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Re: Cosmic horror by less known authors
Posted by: Sawfish (IP Logged)
Date: 21 August, 2020 02:56PM
Knygatin Wrote:
-------------------------------------------------------
> A. E. van Vogt - The Voyage of the Space Beagle.
> Which includes four connected stories. "Black
> Destroyer" (has my favorite science fiction moment
> ever, in both book or film, when they step out on
> the planet in translucent space suits. A
> feverishly inspired vision.) and "Discord in
> Scarlet" are both good classic s-f horrors. "M33 I
> Andromeda" is very cosmic, and carries relation to
> John W. Campbell's "The Last Evolution",
> "Twilight", "Night", and to Arthur C. Clarke's The
> City and the Stars. It gives an effective glint of
> Man's future machines which become perfected
> self-repairing and self-generative geological
> automatons that start growing and multiplying, and
> change the nature of the galaxy. A very
> interesting concept and take on cosmic creation.


Van Voght was one of the first SF writers I can recall being interested in. I got my Mom to sign me up (this was a big mistake on her part) for the Doubleday SF Book Club and Slan and Voyage of the Space Beagle were two of the first monthly selections. Maybe War Against the Rull, too.

I'm going to veer off here a bit, if you don't mind, because you seem to have read a lot of stuff that I read, as well.

I may have asked this, but have you read J. G. Ballard, in particular Vermilion Sands? If you have, what are your impressions? I most recently re-read this about 6-12 months ago. I'm finding that it stands up, for me, surprisingly well.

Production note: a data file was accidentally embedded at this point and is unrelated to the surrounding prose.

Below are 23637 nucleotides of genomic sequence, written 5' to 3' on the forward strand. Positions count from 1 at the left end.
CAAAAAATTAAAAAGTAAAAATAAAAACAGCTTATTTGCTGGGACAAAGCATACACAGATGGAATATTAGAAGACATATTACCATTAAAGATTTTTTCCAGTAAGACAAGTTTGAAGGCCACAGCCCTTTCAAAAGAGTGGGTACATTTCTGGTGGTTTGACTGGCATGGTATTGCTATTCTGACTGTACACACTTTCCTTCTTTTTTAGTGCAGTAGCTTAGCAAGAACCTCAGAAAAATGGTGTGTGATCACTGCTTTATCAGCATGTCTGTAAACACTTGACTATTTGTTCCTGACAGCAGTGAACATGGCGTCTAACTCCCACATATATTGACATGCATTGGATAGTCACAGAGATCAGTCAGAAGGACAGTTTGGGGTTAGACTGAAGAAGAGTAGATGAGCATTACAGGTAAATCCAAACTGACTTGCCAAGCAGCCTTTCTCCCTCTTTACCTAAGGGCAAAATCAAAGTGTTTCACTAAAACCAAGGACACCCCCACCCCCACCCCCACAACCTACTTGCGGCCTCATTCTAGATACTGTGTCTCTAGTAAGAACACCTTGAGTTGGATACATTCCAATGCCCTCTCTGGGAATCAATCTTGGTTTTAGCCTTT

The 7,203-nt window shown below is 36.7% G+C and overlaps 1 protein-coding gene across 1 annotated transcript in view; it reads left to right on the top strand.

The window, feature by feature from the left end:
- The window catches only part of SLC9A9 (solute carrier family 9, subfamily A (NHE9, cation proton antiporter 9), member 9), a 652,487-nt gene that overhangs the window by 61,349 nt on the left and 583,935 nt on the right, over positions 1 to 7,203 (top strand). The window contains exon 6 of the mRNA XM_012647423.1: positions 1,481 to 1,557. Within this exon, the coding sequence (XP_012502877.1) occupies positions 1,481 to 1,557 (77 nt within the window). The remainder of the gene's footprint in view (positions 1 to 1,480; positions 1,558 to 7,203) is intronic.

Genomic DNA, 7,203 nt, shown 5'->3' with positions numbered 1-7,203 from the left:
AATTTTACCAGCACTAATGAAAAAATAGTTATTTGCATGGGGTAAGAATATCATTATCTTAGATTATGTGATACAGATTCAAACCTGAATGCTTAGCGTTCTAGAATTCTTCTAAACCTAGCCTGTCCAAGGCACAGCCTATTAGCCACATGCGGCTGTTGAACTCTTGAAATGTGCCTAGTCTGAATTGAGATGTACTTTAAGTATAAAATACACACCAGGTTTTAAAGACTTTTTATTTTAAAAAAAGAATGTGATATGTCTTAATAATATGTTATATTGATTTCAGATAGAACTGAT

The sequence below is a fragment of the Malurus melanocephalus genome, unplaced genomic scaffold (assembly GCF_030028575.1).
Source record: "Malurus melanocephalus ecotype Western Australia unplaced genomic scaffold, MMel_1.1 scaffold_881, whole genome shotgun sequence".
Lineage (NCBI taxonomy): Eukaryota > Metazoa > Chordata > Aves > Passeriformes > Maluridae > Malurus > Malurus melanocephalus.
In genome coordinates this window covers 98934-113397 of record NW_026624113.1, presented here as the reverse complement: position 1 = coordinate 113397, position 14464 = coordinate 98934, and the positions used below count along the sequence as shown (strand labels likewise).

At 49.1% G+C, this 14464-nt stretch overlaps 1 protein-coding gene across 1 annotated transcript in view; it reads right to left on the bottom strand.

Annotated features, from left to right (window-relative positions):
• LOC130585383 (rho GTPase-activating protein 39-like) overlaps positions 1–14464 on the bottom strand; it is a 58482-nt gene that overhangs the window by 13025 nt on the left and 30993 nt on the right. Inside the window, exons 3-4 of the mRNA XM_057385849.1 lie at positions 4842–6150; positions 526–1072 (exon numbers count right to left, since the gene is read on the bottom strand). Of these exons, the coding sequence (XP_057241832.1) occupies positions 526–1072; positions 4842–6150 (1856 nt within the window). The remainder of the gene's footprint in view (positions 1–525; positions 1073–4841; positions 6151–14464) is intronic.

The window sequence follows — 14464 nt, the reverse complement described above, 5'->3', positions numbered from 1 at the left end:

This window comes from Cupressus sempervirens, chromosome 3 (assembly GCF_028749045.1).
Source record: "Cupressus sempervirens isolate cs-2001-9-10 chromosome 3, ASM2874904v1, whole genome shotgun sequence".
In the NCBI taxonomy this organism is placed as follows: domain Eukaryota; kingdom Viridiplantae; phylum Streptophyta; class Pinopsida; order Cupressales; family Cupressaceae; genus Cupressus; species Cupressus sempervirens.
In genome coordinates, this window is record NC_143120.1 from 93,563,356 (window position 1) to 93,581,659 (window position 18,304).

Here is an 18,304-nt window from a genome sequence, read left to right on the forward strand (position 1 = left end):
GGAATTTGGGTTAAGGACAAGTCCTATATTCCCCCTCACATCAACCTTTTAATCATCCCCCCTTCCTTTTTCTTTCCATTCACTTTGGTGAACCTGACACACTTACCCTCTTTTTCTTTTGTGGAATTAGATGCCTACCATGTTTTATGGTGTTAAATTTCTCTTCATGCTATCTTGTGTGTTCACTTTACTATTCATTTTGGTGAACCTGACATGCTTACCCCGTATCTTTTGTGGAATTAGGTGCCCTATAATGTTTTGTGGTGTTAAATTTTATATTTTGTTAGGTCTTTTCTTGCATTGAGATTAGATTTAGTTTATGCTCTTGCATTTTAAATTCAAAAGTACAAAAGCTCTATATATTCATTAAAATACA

In those early S Book Club days, I can recall Nightfall (Asimov?) quite vividly as a mental exercise: what, exactly, would it mean to a world that has never seen complete night to witness a complete absence of sun for a period of time?

There's also a very intriguing story that I have not been able to run down. I sorta thought it was called "Mars Shops, Ltd", but I must have this wrong. The upshot is that a shop with miraculous, unexplainable merchandise--a lot like a Sharper Image if the products came from a higher-order civilization--gets opened on 5th Ave in NYC. There are two significant plot twists beyond this, but I won't tell, just in case you ever get to read the story.

There was the Clark story, Sentinel, that again had a very intriguing POV for a 12-year old to read. I never had any religious upbringing, so I took it probably differently than someone with a more traditionally religious background may have.

All of these are short stories, except the Van Voght stuff. Vermilion Sands is a thematically related collection. like Zothique.

Do you recall reading any of these, Knygatin? If so, I'd be interested in hearing your impressions?

Sawfish
~~~~~~~~~~~~~~~~~~~~~~~~~~~~~~~~~~~~~~~~~~~~~~~~~~~~~~~
"Life is a tragedy to those who feel, a comedy to those who think."

Re: Cosmic horror by less known authors
Posted by: Knygatin (IP Logged)
Date: 21 August, 2020 04:57PM
I have not read any of those unfortunately, except "The Sentinel" which I don't recall in detail (I remember the telescope, because I have one exactly like it). I read Arthur C. Clarke's short story collection The Nine Billion Names of God and enjoyed it very much, especially "Rescue Party" which was humorous. I like how Clarke has an enormous cosmic weird sensibility, and yet, in contrast to Lovecraft being very optimistic in his outlook.

I really haven't read a whole lot of books. I try to read the classics and the, reputedly, very best, in the fields and styles that interest and appeal to me.